Vahara, Boar Incarnation of Vishnu

Vahara, Boar Incarnation of Vishnu

700-800s

Sandstone

Overall: 82 x 68.5 x 33.5 cm (32 5/16 x 26 15/16 x 13 3/16 in.)

Gift of Maxeen and John Flower in honor of Dr. Stanislaw Czuma 2011.148

Description

In the myth of Vishnu's boar incarnation, or avatar, a demon hid the earth at the bottom of the primordial ocean. The god took the form of a boar (varaha) and rescued her. Even with his legs missing, this sculpture conveys the powerful lunge of his body as he raises the earth to safety. Personified as the goddess Bhu, one of Vishnu's two wives, she does not appear helpless; perched on his raised elbow, she returns his adoring gaze.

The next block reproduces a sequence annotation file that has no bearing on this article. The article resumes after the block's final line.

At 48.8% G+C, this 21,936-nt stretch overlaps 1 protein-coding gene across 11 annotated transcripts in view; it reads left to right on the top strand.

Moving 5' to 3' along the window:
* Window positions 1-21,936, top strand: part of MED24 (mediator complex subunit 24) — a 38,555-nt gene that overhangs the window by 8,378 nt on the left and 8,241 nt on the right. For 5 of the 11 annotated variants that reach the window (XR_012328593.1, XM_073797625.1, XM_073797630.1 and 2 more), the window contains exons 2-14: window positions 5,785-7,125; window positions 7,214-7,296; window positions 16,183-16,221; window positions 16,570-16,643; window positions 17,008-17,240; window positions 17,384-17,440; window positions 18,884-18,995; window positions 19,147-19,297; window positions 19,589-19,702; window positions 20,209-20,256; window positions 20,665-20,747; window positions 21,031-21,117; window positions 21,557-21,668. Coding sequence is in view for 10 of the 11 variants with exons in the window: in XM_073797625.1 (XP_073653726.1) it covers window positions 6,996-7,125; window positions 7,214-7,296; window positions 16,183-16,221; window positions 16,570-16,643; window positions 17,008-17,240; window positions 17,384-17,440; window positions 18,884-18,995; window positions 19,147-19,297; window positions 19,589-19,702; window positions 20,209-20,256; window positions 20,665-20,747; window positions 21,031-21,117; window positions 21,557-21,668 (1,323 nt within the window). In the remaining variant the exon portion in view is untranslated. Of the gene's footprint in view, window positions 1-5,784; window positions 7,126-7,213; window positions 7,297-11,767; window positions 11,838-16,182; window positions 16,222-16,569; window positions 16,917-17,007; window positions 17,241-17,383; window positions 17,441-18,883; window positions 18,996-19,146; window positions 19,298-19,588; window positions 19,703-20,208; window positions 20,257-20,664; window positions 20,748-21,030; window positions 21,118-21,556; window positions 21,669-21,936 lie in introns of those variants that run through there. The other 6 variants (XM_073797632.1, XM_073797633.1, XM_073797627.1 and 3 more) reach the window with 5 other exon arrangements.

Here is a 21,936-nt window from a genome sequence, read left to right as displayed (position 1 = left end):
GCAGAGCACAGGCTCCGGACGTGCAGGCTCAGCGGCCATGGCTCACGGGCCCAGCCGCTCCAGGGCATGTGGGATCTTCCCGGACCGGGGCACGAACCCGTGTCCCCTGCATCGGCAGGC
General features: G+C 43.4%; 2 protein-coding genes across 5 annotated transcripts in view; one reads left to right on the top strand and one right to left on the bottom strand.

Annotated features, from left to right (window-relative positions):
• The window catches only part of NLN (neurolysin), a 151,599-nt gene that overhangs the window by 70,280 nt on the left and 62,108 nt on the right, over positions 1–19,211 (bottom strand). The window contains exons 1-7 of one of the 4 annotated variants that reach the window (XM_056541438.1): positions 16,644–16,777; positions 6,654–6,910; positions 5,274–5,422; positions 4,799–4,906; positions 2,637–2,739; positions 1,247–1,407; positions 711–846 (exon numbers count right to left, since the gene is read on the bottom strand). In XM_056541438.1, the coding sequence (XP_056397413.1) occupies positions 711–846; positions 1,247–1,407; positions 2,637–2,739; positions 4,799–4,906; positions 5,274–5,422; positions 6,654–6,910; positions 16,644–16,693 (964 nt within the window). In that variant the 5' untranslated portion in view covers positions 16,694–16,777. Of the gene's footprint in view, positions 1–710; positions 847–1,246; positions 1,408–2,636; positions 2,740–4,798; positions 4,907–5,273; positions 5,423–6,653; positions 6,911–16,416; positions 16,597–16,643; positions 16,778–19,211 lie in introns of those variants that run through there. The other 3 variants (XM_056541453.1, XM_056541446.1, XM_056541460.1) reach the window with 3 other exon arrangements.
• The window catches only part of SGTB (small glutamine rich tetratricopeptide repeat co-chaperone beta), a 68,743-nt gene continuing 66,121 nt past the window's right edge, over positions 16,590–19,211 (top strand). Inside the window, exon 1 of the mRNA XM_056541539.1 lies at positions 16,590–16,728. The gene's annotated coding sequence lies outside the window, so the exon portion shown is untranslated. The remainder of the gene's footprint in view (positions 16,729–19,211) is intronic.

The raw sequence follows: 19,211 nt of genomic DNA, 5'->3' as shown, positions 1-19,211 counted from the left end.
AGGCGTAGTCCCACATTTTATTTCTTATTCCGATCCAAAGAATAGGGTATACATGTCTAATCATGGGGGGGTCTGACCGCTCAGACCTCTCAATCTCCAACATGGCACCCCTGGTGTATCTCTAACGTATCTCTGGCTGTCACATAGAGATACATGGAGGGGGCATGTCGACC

This image was popular among kings of India, who appear to have appropriated it as a metaphor for their own conquest over new territories, as though the king, like Vishnu, rescued the land and raised it to safety and prosperity.

See also

Contact us

The information about this object, including provenance information, is based on historic information and may not be currently accurate or complete. Research on objects is an ongoing process, but the information about this object may not reflect the most current information available to CMA. If you notice a mistake or have additional information about this object, please email collectionsdata@clevelandart.org.

To request more information about this object, study images, or bibliography, contact the Ingalls Library Reference Desk.

Is something not working on this page? Please email help.website@clevelandart.org.

Request a digital file from Image Services that is not available through CC0, a detail image, or any image with a color bar. If you have questions about requesting an image, please email imageservices@clevelandart.org.